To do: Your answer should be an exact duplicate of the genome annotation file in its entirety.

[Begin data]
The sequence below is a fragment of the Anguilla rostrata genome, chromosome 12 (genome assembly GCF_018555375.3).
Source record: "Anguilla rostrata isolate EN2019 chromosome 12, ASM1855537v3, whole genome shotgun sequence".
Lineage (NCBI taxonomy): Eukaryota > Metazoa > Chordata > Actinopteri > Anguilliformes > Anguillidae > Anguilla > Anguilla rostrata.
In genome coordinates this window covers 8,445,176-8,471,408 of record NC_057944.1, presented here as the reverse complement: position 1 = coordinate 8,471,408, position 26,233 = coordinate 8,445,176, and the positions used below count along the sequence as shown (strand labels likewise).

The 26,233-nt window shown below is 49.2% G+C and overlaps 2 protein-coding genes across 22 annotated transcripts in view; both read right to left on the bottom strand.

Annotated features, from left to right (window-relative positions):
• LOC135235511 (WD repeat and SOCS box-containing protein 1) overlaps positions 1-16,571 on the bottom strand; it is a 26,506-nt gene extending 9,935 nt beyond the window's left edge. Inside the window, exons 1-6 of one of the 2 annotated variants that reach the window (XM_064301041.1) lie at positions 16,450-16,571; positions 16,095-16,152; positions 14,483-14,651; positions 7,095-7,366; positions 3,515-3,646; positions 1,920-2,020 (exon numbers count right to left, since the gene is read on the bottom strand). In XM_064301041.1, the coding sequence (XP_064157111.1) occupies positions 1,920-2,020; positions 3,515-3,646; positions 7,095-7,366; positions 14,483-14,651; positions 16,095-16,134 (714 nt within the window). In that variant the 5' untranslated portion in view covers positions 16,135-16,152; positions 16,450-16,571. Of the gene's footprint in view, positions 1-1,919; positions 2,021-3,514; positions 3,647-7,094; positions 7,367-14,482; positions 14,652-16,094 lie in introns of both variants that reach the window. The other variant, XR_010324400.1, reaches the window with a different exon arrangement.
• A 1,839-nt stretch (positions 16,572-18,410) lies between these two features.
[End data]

The sequence below is a fragment of the Anguilla rostrata genome, chromosome 12 (genome assembly GCF_018555375.3).
Source record: "Anguilla rostrata isolate EN2019 chromosome 12, ASM1855537v3, whole genome shotgun sequence".
Lineage (NCBI taxonomy): Eukaryota > Metazoa > Chordata > Actinopteri > Anguilliformes > Anguillidae > Anguilla > Anguilla rostrata.
In genome coordinates this window covers 8,445,176-8,471,408 of record NC_057944.1, presented here as the reverse complement: position 1 = coordinate 8,471,408, position 26,233 = coordinate 8,445,176, and the positions used below count along the sequence as shown (strand labels likewise).

The 26,233-nt window shown below is 49.2% G+C and overlaps 2 protein-coding genes across 22 annotated transcripts in view; both read right to left on the bottom strand.

Annotated features, from left to right (window-relative positions):
• LOC135235511 (WD repeat and SOCS box-containing protein 1) overlaps positions 1-16,571 on the bottom strand; it is a 26,506-nt gene extending 9,935 nt beyond the window's left edge. Inside the window, exons 1-6 of one of the 2 annotated variants that reach the window (XM_064301041.1) lie at positions 16,450-16,571; positions 16,095-16,152; positions 14,483-14,651; positions 7,095-7,366; positions 3,515-3,646; positions 1,920-2,020 (exon numbers count right to left, since the gene is read on the bottom strand). In XM_064301041.1, the coding sequence (XP_064157111.1) occupies positions 1,920-2,020; positions 3,515-3,646; positions 7,095-7,366; positions 14,483-14,651; positions 16,095-16,134 (714 nt within the window). In that variant the 5' untranslated portion in view covers positions 16,135-16,152; positions 16,450-16,571. Of the gene's footprint in view, positions 1-1,919; positions 2,021-3,514; positions 3,647-7,094; positions 7,367-14,482; positions 14,652-16,094 lie in introns of both variants that reach the window. The other variant, XR_010324400.1, reaches the window with a different exon arrangement.
• A 1,839-nt stretch (positions 16,572-18,410) lies between these two features.